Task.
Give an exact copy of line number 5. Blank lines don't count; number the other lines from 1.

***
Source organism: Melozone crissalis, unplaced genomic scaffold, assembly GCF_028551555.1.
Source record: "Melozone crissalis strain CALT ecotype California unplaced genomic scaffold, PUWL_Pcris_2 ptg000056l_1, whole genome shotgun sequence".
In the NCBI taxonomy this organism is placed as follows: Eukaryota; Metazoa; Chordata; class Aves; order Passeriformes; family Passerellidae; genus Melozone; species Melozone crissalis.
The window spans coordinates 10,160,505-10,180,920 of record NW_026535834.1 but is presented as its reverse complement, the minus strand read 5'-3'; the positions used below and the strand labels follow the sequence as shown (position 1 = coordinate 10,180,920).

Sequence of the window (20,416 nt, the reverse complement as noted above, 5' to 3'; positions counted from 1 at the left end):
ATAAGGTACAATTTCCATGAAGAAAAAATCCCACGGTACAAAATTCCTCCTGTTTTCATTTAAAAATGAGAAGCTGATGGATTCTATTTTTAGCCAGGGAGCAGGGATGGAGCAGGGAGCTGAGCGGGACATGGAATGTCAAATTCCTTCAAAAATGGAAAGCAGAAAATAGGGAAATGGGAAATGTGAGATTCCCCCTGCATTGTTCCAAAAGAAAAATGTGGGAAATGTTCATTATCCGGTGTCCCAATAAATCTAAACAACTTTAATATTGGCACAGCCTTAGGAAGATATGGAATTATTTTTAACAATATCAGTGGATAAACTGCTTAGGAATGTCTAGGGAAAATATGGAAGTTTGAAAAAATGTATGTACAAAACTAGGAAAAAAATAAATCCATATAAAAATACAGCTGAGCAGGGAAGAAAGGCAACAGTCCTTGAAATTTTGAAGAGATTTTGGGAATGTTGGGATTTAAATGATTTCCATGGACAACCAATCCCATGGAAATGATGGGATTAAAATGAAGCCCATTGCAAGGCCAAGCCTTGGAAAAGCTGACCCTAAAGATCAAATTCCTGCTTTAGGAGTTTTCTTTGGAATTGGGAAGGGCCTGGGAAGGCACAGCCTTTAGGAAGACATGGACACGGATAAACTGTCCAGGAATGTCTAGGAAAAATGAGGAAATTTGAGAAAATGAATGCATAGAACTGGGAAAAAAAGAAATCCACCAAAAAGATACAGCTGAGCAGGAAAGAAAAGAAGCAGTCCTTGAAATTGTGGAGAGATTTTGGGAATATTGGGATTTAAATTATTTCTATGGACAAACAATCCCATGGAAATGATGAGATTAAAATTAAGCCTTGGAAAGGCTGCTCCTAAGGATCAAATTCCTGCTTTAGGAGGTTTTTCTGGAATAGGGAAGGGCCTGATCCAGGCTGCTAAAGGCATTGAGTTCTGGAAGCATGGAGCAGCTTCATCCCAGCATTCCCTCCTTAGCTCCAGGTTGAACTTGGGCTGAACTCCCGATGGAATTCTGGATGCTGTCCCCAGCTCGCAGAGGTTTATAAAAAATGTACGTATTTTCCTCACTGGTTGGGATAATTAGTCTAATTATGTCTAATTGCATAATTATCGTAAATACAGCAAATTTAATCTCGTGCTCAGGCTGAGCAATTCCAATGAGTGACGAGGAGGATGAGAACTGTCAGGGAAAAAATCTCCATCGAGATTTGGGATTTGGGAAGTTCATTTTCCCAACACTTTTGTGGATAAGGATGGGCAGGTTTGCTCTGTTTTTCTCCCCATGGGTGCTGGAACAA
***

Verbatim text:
Sequence of the window (20,416 nt, the reverse complement as noted above, 5' to 3'; positions counted from 1 at the left end):